Multifunctional polymetallaynes: properties, functions and applications

Cheuk Lam Ho*, Zhen Qiang Yu*, Wai Yeung Wong*

*Corresponding author for this work

Research output: Contribution to journalReview articlepeer-review

173 Citations (Scopus)


Insertion of transition metal elements into organic polymeric scaffolds enables a nice coupling of the intriguing physical traits of metal complexes such as electronic, optical and magnetic properties with the solution processability of carbon-based macromolecules. The propensity of these metal-based polymers towards exhibiting metal-metal interactions can also provide additional means for manipulating the structural order and electronic coupling in the molecules. Among these metallopolymers, rigid-rod transition metal σ-acetylide polymers, or polymetallaynes in short, are of much current interest. These organometallic polymers are important functional materials showing unique characteristics including electrical semiconductivity, photo-/electroluminescence, non-linear optical properties, liquid crystallinity, chemosensing capability and photovoltaic effect. Recently, there has been an impressive progress of functional polymetallaynes consisting of a variety of conjugated organic bridging moieties and transition metals. In this review, we summarize the structure-property-function relationships of polymetallaynes of different transition metals, with a major focus on the effect of transition metals and the structural modification of ligands in activating their multifunctional properties. Different emerging applications can thus be realized, for example, as the converters for both light/electricity signals, sensor protectors against intense laser beam and patternable precursors to magnetic metal alloy nanoparticles for data storage, etc.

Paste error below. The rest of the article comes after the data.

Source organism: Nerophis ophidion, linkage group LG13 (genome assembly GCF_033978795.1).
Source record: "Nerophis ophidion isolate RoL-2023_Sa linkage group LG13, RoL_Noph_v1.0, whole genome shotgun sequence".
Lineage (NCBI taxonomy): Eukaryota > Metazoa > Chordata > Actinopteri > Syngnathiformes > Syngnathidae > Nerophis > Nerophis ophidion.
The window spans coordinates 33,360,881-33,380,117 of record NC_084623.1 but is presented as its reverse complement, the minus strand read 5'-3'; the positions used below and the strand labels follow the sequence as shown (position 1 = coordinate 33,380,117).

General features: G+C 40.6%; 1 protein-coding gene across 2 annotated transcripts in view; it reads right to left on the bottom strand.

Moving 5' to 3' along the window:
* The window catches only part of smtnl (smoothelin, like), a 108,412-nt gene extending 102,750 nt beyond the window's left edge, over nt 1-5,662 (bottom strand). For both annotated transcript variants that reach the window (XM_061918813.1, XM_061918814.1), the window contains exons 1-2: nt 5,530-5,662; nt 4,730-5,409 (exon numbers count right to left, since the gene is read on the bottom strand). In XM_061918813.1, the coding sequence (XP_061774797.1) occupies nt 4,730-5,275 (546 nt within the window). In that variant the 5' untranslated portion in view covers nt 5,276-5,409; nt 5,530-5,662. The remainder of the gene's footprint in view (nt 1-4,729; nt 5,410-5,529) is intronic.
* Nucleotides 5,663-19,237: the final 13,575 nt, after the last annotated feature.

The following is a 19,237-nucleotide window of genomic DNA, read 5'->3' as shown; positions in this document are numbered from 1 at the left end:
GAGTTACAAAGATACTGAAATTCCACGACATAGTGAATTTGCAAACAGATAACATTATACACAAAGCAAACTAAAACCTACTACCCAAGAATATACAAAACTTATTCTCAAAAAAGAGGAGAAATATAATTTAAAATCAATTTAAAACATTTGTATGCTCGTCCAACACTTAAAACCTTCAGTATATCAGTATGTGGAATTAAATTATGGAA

Original languageEnglish
Pages (from-to)5264-5295
Number of pages32
JournalChemical Society Reviews
Issue number19
Early online date19 Jul 2016
Publication statusPublished - 7 Oct 2016

Scopus Subject Areas

  • Chemistry(all)


Dive into the research topics of 'Multifunctional polymetallaynes: properties, functions and applications'. Together they form a unique fingerprint.

Cite this